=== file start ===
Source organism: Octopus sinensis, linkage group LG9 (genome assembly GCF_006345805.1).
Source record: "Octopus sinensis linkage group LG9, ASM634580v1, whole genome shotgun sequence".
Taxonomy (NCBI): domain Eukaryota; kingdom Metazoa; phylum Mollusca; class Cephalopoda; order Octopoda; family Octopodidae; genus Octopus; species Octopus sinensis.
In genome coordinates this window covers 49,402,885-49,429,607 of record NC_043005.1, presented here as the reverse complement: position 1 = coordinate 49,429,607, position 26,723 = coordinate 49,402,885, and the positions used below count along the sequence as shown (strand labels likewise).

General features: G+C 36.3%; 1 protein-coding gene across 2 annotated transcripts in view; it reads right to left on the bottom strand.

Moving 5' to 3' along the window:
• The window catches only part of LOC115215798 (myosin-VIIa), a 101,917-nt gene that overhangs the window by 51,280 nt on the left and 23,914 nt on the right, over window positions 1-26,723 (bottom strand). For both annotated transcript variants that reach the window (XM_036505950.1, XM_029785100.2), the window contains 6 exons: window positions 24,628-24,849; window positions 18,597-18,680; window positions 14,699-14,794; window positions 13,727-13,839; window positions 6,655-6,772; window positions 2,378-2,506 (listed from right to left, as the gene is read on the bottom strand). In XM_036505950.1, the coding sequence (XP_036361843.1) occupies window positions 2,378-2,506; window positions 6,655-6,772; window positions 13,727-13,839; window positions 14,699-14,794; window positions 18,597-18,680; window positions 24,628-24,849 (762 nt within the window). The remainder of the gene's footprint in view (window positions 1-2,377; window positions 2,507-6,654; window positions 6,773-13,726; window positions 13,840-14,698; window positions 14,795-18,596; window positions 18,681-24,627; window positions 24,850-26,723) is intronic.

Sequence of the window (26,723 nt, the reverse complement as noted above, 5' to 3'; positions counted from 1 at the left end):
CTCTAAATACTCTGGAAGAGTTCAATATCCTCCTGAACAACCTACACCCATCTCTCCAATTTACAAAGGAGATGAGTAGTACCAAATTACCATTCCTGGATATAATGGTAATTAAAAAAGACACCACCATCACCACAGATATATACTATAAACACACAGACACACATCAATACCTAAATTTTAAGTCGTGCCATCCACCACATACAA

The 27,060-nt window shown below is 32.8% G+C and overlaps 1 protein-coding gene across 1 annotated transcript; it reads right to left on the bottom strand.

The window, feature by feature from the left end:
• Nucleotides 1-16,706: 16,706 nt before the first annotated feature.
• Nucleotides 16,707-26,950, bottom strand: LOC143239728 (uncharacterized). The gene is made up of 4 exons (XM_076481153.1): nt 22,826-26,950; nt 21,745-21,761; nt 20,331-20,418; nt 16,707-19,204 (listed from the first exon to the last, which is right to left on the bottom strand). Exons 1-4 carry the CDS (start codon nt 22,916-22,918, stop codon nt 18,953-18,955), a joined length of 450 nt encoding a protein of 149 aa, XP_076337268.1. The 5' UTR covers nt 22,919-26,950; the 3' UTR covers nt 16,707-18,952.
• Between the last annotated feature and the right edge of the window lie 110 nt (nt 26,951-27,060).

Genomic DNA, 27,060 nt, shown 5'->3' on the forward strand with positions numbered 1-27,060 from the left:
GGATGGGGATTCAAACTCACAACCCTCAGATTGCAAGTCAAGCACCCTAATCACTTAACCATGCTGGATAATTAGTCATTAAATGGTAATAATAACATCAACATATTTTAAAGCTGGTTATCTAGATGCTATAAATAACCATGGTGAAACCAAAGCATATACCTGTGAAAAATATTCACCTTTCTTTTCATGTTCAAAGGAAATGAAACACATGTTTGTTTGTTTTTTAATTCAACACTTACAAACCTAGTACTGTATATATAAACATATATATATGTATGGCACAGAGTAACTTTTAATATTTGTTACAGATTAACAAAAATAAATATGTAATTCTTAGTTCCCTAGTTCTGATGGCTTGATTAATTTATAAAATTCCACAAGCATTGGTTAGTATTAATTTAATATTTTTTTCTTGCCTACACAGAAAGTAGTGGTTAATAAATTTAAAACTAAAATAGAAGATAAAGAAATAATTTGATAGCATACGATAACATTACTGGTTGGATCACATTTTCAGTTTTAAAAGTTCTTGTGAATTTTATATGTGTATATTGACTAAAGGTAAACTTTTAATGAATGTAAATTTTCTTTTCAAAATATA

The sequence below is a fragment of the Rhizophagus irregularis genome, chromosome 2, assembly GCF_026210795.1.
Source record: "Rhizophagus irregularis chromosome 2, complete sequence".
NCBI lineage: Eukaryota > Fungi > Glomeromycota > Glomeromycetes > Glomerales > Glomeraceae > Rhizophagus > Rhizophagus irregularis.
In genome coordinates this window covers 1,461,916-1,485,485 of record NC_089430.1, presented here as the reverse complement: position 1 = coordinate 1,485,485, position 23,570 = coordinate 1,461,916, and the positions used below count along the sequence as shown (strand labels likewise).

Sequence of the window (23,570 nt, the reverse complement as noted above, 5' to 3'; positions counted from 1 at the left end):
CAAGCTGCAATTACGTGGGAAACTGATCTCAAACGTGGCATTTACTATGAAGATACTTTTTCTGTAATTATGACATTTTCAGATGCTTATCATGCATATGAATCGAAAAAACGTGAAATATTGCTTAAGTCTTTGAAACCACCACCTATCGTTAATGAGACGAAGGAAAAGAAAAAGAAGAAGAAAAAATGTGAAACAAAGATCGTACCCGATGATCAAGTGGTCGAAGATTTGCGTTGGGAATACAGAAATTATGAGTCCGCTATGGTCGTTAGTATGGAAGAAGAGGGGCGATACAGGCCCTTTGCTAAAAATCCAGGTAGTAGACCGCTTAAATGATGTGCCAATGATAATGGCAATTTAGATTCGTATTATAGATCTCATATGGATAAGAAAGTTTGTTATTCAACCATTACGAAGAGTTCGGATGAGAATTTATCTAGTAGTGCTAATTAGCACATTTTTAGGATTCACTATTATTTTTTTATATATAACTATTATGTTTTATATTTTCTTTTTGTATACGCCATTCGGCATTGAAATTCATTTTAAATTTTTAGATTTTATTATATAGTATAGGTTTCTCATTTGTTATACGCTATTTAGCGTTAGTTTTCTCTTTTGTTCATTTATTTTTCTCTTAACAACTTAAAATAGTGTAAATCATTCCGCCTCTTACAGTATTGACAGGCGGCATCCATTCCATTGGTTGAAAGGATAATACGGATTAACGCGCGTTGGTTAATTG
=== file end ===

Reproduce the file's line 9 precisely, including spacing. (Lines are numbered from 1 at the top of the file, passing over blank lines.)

CTCTAAATACTCTGGAAGAGTTCAATATCCTCCTGAACAACCTACACCCATCTCTCCAATTTACAAAGGAGATGAGTAGTACCAAATTACCATTCCTGGATATAATGGTAATTAAAAAAGACACCACCATCACCACAGATATATACTATAAACACACAGACACACATCAATACCTAAATTTTAAGTCGTGCCATCCACCACATACAA